restrict the information exposed. Alternatively operators may wish restrict the information exposed. Alternatively operators may wish
to restrict the use of anycast services from outside the domain, thus to restrict the use of anycast services from outside the domain, thus
requiring firewalls to filter anycast requests. For this purpose, requiring firewalls to filter anycast requests. For this purpose,
firewalls need to know which addresses are being used for anycast firewalls need to know which addresses are being used for anycast
services: these addresses are arbitrary and look just like any other services: these addresses are arbitrary and not distinguishable from
IPv6 unicast address. any other IPv6 unicast address by structure or pattern.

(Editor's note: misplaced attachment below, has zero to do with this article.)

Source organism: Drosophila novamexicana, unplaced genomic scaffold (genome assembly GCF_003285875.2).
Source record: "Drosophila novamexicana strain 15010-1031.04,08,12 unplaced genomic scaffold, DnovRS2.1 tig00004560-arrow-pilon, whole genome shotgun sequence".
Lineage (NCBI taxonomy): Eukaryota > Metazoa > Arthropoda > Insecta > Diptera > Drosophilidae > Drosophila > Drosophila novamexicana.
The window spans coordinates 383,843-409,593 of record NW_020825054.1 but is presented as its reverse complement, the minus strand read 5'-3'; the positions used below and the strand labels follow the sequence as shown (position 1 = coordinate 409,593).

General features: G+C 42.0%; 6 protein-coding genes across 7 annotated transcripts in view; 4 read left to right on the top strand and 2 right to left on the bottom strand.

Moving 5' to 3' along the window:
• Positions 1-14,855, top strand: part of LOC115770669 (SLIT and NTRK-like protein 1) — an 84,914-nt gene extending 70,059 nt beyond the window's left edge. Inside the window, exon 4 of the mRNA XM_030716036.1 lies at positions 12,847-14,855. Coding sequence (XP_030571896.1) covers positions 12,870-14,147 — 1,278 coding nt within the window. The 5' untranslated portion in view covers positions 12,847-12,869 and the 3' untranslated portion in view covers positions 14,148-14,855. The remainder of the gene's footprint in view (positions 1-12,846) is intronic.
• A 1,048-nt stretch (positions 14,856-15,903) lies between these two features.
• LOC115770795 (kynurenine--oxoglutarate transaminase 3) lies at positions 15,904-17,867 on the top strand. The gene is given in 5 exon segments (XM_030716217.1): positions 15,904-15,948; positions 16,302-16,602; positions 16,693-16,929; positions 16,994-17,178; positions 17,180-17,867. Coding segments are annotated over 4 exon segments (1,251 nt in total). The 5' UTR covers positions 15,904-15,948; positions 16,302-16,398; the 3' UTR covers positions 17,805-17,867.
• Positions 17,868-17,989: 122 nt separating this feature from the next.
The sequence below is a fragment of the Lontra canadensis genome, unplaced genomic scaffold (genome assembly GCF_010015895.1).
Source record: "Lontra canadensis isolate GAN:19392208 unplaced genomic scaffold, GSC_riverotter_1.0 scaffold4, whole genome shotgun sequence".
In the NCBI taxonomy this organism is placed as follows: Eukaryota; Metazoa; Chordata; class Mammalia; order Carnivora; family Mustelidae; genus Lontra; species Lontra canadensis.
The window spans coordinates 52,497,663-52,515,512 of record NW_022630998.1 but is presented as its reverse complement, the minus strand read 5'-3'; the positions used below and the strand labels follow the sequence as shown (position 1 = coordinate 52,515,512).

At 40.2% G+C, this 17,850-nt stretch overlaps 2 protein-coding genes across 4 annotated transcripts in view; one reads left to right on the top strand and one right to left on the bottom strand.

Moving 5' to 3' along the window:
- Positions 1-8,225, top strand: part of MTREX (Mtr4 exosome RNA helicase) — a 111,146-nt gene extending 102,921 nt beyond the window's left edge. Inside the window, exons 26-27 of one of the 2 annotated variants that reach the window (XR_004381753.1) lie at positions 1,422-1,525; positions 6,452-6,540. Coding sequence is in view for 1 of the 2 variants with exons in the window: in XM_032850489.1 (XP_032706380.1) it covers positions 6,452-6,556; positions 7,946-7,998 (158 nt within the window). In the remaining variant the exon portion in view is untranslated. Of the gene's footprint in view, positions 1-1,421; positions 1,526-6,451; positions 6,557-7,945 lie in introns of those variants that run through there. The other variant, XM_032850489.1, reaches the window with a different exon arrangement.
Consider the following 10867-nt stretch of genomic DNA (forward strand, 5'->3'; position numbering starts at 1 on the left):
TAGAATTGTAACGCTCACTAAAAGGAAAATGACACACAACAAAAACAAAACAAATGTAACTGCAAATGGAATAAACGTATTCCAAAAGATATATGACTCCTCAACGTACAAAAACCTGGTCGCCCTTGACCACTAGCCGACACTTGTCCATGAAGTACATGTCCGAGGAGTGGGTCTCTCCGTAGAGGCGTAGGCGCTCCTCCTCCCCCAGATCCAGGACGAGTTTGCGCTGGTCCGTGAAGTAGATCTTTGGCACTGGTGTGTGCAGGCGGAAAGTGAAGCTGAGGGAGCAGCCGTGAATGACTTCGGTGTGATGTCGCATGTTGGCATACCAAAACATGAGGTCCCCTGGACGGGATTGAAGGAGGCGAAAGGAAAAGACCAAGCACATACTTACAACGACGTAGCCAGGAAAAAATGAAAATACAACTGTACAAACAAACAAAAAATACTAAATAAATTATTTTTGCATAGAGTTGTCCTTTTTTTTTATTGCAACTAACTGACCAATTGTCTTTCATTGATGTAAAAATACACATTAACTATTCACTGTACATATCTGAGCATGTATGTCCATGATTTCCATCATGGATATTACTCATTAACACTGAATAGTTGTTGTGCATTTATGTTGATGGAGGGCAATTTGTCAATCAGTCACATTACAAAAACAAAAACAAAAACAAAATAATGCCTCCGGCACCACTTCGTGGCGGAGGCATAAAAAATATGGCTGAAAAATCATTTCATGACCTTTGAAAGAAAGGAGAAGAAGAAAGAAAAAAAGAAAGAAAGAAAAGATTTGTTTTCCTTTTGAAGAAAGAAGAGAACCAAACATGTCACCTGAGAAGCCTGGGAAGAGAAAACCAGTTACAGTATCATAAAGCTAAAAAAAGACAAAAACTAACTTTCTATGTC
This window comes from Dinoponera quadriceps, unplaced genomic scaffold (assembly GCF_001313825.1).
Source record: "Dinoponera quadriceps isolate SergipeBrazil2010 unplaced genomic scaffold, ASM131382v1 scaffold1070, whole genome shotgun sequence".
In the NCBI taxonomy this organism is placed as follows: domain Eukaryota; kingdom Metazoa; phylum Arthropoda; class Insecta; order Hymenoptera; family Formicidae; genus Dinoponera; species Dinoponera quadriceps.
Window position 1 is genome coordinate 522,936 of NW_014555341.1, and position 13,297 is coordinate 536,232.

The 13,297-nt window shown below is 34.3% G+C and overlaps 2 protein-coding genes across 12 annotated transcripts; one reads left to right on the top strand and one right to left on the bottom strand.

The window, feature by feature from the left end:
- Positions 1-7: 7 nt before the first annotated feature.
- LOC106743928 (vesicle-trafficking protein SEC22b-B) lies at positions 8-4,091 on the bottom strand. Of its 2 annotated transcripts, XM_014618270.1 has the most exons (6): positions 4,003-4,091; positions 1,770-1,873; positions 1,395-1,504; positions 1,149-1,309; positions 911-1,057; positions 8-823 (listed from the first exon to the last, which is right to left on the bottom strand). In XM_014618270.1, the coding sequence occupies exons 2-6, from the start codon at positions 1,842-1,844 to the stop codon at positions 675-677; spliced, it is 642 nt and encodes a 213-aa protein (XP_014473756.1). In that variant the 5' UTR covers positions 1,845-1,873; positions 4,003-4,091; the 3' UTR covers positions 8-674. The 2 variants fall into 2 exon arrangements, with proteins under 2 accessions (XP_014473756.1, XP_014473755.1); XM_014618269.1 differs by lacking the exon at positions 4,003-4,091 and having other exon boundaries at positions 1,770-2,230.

One particular class of anycast addresses that should be given One particular class of anycast addresses that should be given
special attention is the set of Subnet-Router anycast addresses special attention is the set of Subnet-Router anycast addresses
defined in The IPv6 Addressing Architecture [RFC3513]. All routers defined in The IPv6 Addressing Architecture [RFC3513]. All routers
are required to support these addresses for all subnets for which are required to support these addresses for all subnets for which
they have interfaces. For most subnets using global unicast they have interfaces. For most subnets using global unicast
addresses, filtering anycast requests to these addresses can be addresses, filtering anycast requests to these addresses can be
achieved by dropping packets with the lower 64 bits (the Interface achieved by dropping packets with the lower 64 bits (the Interface